Chief Wawatam Scrapped
The venerable old Chief Wawatam, which ferried trains and automobiles across the Straits of Mackinac for 73 years and which has been used as a barge for the past 21 years, is being scrapped, her 2,500 tons of steel to be sold.
In the end, it was her deck that gave way, not her thick, 338-footlong hull, which had been designed to break the heavy winter ice on the Great Lakes.
"Her deck was beyond repair," said the ship's owner, Jack Purvis, and was no longer fit for carrying cargo. "It just didn't make financial or economical sense to replace the deck."
"The rest of her is quite sound, though," he added, and his company, Purvis Marine of Sault Ste. Marie, Ontario, is dismantling the hull piece by piece and will sell the scrap steel to Essar Steel Algoma, also of Sault Ste. Marie, Ontario.
Launched in 1911, the coal-fired Chief Wawatam transported railroad cars between Mackinaw City and St. Ignace until 1984. Her thick, carbon smoke was a common sight at both ports and, for years, she was the life-link between Michigan's two peninsulas.
In her waning years as a barge, she was used mostly to haul steel to Chicago, Detroit, and Windsor, Ontario, and the sight of her famil- iar black hull being towed through the Straits elicited both excitement and sorrow from those who knew her, a pathetic remnant of a onceproud era.
Her profound influence on the Straits and the many residents who worked on her over the years was best chronicled by Frances D. Burgtorf in her 1976 book, "Chief Wawatam, The Story of a Hand- Bomber," and her service as a car ferry before and during the state's car ferry operations here is compiled in Les Bagley's book, "Autos Across Mackinac," available in the online archives of The St. Ignace News.
The Chief was the last hand-fed, coal-burning boiler ship, known as a "hand bomber," to operate on the Great Lakes. Incidental to her railroad service, the Chief, owned by the Mackinac Transportation Company (MTC), was the first boat to carry automobiles across the Straits, in 1917, and she also served as an icebreaker for the Lake Carriers' Association in the 1930s and early 1940s, clearing shipping paths in the ice as far north as Whitefish Point in Lake Superior and as far west as Escanaba in Lake Michigan.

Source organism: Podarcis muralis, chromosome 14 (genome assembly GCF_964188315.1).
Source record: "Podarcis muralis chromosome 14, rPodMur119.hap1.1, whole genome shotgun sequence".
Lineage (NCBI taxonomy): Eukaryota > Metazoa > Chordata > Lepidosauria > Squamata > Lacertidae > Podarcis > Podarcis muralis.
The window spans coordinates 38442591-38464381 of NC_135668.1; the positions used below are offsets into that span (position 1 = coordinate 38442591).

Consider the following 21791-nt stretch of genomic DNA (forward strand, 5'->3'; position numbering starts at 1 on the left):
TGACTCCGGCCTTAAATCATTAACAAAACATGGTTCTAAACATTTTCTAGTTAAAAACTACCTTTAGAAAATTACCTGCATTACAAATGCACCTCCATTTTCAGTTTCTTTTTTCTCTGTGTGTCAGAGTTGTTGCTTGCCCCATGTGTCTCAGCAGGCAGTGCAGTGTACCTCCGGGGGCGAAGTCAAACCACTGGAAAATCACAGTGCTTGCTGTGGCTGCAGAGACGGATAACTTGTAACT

The Chief's sister ship, Sainte Marie, was commissioned by Mackinac Transportation Company in 1912. She was 88-feet shorter than the Chief and had two engines (one forward and one aft) to the Chief's three. She was sold in 1961 as rail traffic through the Straits declined.
Mackinac Transportation Company began a long series of petitions to abandon its cross-straits ferry service in 1963, when it said it would be too costly to convert its coal-fired boilers to an oil or diesel propulsion system, and when the Interstate Commerce Commission finally relented in 1976, the state of Michigan stepped in to subsidize the ferry's operation through a company called the Straits Corporation. Freight train traffic through the Straits became so sporadic, however, that the Chief often made only one crossing a week.
In 1979, Detroit and Mackinac Railroad contracted the ship to transport rail cars across the Straits, and, for the next five years, the Chief Wawatam was making as many as two trips a day carrying up to 22 rail cars per crossing. The service was halted in 1984 when a St. Ignace dock wall collapsed, making it impossible to unload cargo. The Chief Wawatam sat idle in Mackinaw City for four years while her fate was decided.
Preservation efforts to save the rail ferry included a Mackinaw City plan in March 1985 to raise $100,000 toward the purchase and restoration of her as a floating museum, but, ultimately, such plans were unsuccessful.
The state decided not to repair the dock and sold the ferry to Purvis Marine for $110,000 in 1988. The company stripped the Chief's superstructure to its deck and removed her engines to use the empty hull as a barge.
Mr. Purvis donated two of the Chief's three 65-ton engines. One was given to the city of St. Ignace and now is stored at the Mill Slip, and the other was given to the Wisconsin Maritime Museum in Manitowoc, Wisconsin, where it was restored and put on display. Purvis Marine retained the third engine.
St. Ignace City Manager Eric Dodson said the city would like to display its engine at a transportation museum it hopes to build someday.
So many of the ships the Chief sailed with are gone, and, ready or not, what’s left of her will now disappear, too.
"I'm real sorry to hear that" the Chief Wawatam is being scrapped, Mr. Dodson said, but "it was kind of sad to see it the way it was, anyway.”